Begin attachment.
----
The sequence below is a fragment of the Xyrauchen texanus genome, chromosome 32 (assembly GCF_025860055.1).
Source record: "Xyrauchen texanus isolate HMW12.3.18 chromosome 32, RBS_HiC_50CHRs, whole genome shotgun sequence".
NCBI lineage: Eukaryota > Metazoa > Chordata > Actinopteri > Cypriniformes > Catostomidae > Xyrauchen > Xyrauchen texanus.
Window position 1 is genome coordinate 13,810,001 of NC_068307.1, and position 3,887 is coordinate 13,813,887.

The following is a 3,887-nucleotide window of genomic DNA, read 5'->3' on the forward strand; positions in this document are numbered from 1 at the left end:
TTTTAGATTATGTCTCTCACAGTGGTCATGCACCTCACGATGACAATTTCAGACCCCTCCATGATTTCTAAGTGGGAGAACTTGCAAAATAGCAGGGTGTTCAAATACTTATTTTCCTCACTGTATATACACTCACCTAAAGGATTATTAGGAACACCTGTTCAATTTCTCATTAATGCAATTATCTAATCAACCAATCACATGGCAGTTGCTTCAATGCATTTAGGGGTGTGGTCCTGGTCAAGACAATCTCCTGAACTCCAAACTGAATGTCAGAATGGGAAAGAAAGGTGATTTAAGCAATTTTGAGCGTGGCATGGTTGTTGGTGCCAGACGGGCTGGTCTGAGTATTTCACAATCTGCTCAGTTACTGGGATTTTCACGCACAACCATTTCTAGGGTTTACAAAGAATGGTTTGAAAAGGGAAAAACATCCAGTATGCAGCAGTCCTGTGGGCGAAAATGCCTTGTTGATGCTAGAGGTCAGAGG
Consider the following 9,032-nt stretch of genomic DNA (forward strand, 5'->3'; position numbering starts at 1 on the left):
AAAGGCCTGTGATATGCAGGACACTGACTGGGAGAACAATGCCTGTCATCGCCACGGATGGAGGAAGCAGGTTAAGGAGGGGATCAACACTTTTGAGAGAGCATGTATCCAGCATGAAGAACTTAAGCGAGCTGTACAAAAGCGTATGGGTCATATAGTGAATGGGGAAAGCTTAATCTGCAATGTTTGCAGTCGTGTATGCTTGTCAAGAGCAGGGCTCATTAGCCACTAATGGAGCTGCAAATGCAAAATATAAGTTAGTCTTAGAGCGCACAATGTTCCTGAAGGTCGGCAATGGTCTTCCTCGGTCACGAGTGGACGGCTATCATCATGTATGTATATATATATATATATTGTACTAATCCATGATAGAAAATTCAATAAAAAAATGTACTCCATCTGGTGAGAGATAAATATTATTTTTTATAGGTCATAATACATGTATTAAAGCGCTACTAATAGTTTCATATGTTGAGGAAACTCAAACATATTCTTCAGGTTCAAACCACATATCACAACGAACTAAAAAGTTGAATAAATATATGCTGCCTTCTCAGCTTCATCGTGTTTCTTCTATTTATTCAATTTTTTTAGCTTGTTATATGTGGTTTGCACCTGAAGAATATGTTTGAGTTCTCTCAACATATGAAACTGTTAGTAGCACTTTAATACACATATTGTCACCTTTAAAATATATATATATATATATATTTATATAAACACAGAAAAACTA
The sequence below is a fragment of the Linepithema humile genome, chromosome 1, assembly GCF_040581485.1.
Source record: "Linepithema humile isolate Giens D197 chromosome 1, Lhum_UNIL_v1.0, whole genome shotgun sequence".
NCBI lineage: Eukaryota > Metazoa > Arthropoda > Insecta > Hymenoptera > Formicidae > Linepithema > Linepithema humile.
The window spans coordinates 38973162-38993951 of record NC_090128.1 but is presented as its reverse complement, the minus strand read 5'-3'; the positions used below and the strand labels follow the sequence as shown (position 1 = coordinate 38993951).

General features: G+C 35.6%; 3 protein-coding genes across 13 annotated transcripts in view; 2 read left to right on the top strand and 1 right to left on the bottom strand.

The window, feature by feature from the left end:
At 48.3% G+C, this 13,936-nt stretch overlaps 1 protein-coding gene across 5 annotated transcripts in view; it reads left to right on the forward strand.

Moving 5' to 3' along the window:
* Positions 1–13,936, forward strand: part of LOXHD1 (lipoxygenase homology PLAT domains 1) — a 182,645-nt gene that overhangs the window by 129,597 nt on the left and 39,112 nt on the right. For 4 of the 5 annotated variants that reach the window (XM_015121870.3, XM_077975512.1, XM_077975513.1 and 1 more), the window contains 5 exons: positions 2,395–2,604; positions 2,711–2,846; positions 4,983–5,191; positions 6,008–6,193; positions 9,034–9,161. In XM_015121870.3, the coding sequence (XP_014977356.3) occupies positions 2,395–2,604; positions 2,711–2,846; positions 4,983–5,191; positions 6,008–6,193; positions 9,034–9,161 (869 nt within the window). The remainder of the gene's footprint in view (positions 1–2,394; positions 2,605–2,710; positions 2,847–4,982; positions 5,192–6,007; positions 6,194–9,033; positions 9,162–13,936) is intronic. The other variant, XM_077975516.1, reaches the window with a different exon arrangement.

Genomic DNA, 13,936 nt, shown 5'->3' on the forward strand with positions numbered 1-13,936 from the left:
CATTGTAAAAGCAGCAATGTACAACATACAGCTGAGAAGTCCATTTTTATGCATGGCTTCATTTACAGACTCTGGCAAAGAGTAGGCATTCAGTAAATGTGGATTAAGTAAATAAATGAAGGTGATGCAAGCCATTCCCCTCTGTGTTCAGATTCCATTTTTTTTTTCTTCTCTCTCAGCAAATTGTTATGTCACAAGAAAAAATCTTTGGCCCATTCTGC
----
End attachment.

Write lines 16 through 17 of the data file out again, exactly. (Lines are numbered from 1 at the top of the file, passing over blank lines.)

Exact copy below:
Moving 5' to 3' along the window:
* Positions 1–13,936, forward strand: part of LOXHD1 (lipoxygenase homology PLAT domains 1) — a 182,645-nt gene that overhangs the window by 129,597 nt on the left and 39,112 nt on the right. For 4 of the 5 annotated variants that reach the window (XM_015121870.3, XM_077975512.1, XM_077975513.1 and 1 more), the window contains 5 exons: positions 2,395–2,604; positions 2,711–2,846; positions 4,983–5,191; positions 6,008–6,193; positions 9,034–9,161. In XM_015121870.3, the coding sequence (XP_014977356.3) occupies positions 2,395–2,604; positions 2,711–2,846; positions 4,983–5,191; positions 6,008–6,193; positions 9,034–9,161 (869 nt within the window). The remainder of the gene's footprint in view (positions 1–2,394; positions 2,605–2,710; positions 2,847–4,982; positions 5,192–6,007; positions 6,194–9,033; positions 9,162–13,936) is intronic. The other variant, XM_077975516.1, reaches the window with a different exon arrangement.